High Plains Aquifer will be 69 percent depleted in 50 years, K-State study says
08/26/2013 5:11 PM
08/26/2013 5:13 PM
If Kansas farmers keep irrigating crops at current levels, an estimated 69 percent of the water in the High Plains Aquifer will depleted within 50 years, according to a study released Monday.
Although the High Plains Aquifer supplies 30 percent of the nation’s irrigated groundwater and extends beneath parts of eight states in the Great Plains, this latest study focused on the Ogallala aquifer, which also covers several states, including Kansas, Nebraska and Oklahoma. The report by researchers at Kansas State University was published in the scientific journal “Proceedings of the National Academy of Sciences of the United States of America.”
The report noted that only 3 percent of its water had been tapped in 1960 – before farmers began putting in huge irrigation systems in western Kansas. An estimated 30 percent of the aquifer had been depleted by 2010, the study said, forecasting an additional 39 percent of the aquifer’s water will be gone by 2060.
“Society has an opportunity now to make changes with tremendous implications for future sustainability and livability,” the study concluded. “The time to act will soon be past.”
Irrigators are pumping more water than is naturally recharging. The aquifer’s natural recharge accounts for just 15 percent of the amount of water now being pumped out of it.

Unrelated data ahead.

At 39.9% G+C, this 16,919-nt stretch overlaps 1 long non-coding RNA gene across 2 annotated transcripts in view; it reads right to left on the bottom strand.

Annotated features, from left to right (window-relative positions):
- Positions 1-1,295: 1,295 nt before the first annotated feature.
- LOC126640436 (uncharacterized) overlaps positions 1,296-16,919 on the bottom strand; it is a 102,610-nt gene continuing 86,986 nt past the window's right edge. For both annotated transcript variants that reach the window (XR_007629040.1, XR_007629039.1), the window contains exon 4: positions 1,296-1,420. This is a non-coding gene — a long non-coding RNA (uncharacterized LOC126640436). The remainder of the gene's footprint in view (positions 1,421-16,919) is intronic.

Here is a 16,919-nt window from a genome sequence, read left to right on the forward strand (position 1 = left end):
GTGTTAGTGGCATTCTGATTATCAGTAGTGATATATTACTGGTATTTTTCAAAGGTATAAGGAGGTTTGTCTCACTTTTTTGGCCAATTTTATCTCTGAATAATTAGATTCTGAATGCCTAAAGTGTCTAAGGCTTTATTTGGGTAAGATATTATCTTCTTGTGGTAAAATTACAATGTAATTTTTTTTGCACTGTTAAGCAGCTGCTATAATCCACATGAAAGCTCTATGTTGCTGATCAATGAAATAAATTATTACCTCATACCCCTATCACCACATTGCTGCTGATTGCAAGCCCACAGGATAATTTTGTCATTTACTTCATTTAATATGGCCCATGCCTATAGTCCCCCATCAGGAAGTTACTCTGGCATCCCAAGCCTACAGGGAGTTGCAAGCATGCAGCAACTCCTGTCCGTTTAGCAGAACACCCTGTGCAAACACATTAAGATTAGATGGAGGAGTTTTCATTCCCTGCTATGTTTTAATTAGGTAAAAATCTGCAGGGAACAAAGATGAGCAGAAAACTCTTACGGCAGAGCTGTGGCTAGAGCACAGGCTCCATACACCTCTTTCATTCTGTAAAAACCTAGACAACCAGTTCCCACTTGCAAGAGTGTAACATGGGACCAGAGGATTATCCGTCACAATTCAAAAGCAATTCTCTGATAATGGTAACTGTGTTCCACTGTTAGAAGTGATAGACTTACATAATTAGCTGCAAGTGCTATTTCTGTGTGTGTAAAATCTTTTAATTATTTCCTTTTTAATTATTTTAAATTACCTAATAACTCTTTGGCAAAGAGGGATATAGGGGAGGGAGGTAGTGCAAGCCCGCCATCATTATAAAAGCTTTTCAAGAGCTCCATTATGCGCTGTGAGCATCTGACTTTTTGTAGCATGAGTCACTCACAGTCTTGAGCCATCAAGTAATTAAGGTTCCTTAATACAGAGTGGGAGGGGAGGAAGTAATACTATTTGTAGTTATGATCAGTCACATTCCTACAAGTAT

Once the water in the aquifer is gone, the study projects it will take between 500 and 1,300 years to refill. But it also outlined several scenarios whereby irrigators could cut back on pumping and possibly extend its usable life to 2110.
David Steward, a K-State professor of civil engineering and co-author of the study, said researchers put forth those scenarios not to advocate any particular policy but to give people an understanding of what the implications could be for the present and the future of corn and cattle production in the region. The Ogallala aquifer supports nearly one-fifth of the wheat, corn, cotton and cattle produced in the U.S., according to the U.S. Department of Agriculture.
“The motivation for the study … was the family farmer who wants to be able to pass his or her land on to their grandchildren and have their grandchildren have the same capacity, the same abilities for successful agriculture that they do,” Steward said.
West-central Kansas has had the biggest depletion to date, but the largest water stores in southwest and northwest Kansas are forecast to have pumping capacity limitations within 20 years given current trends, researchers wrote.
Both Steward and Jim Butler, chief of the geohydrology section of the Kansas Geological Survey, lauded a promising pilot program enacted earlier this year in northwest Kansas’ Sheridan County aimed at prolonging the life of the aquifer. The Northwest Kansas Groundwater Management District No. 4 instituted a mandatory water management program that limited pumping for the next five years. Irrigators who pump more face fines and a suspension of their water use for two years.
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